second largest after the U.S. Their efforts to tap its potential, however, were being constantly

stymied by factors such as variations in regional tariffs among the country’s 27 provinces and

the inability of local suppliers to meet quality standards for components. In the spring of 2004,

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Volkswagen, Audi, DaimlerChrysler and BMW chose to take matters into their own hands.

Recognizing that these problems were too massive to tackle individually, the companies formed

a joint logistics partnership called “Coreteam” to deal with logistics and supply chain issues. As

a BMW executive told a reporter, though the German automakers competed with one another, it

also made sense for them to collaborate and exploit synergies when they could().

The experience of the German auto companies serves as a metaphor for the logistics

challenge that confronts global organizations seeking to do business in and with China. One can

agree that China’s logistics sectors are much greater than they were in the past. Chinese shippers

are maturing, and big western firms such as UPS and DHL have begun to ramp up their

activities in China. Western entrepreneurs also have jumped in to fill gaps between the

manufacturing and retail sectors. Even so, China’s booming economy continues to outstrip the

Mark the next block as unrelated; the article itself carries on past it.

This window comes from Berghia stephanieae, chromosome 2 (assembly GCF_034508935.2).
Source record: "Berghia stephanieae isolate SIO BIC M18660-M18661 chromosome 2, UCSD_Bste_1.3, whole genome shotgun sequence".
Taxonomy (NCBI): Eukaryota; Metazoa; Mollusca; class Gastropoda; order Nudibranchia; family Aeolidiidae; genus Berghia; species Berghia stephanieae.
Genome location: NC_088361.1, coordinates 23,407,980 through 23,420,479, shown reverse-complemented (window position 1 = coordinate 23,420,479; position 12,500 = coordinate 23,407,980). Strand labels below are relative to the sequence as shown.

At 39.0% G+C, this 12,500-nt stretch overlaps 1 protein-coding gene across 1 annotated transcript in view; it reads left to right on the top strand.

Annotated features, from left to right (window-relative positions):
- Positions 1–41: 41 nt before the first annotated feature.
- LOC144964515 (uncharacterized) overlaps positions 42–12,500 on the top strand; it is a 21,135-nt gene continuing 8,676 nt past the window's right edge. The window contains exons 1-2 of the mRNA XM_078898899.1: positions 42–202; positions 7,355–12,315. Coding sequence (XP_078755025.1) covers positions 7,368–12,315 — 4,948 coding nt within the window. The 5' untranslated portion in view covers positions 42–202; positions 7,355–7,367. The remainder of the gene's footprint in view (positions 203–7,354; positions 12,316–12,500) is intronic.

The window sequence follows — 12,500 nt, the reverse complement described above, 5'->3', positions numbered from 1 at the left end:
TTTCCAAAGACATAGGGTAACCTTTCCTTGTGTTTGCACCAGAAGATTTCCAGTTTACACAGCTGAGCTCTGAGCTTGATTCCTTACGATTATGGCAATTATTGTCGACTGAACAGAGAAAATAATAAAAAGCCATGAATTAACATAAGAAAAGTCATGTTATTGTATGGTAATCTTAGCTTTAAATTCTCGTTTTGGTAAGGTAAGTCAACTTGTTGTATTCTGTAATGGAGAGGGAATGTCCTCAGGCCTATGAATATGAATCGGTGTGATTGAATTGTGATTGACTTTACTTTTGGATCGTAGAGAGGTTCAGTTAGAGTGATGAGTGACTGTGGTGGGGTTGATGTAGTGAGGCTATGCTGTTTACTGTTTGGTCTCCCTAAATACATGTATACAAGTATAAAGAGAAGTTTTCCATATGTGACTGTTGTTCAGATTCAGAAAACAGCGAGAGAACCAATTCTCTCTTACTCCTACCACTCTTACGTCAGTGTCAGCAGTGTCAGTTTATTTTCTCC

growth of its logistics capabilities. China is growing so fast that, in some regions, it is straining

the capacity of its roads, railways and ports and testing the limits of its still young shipping

companies(). The bottom line implication: As companies draw up operations plans for China,

they need to place much greater emphasis on logistics than they might in a developed country.

The efficient distribution of goods and finished products is one of the biggest challenges

associated with China’s rapid growth. Greater strain has been placed on its transportation,

storage and distribution networks().

The growth of the logistic sector has been fuelled by rising demand for products and

services. China’s spending on logistics reached RMB 3.8 trillion in 2006 (USD 506 billion),

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having grown by 13.5 percent over the previous year. Market grew by a further 11 percent in

2007 to reach RMB 4.23 trillion().

Transportation accounts for the largest component of total logistics costs, with around 55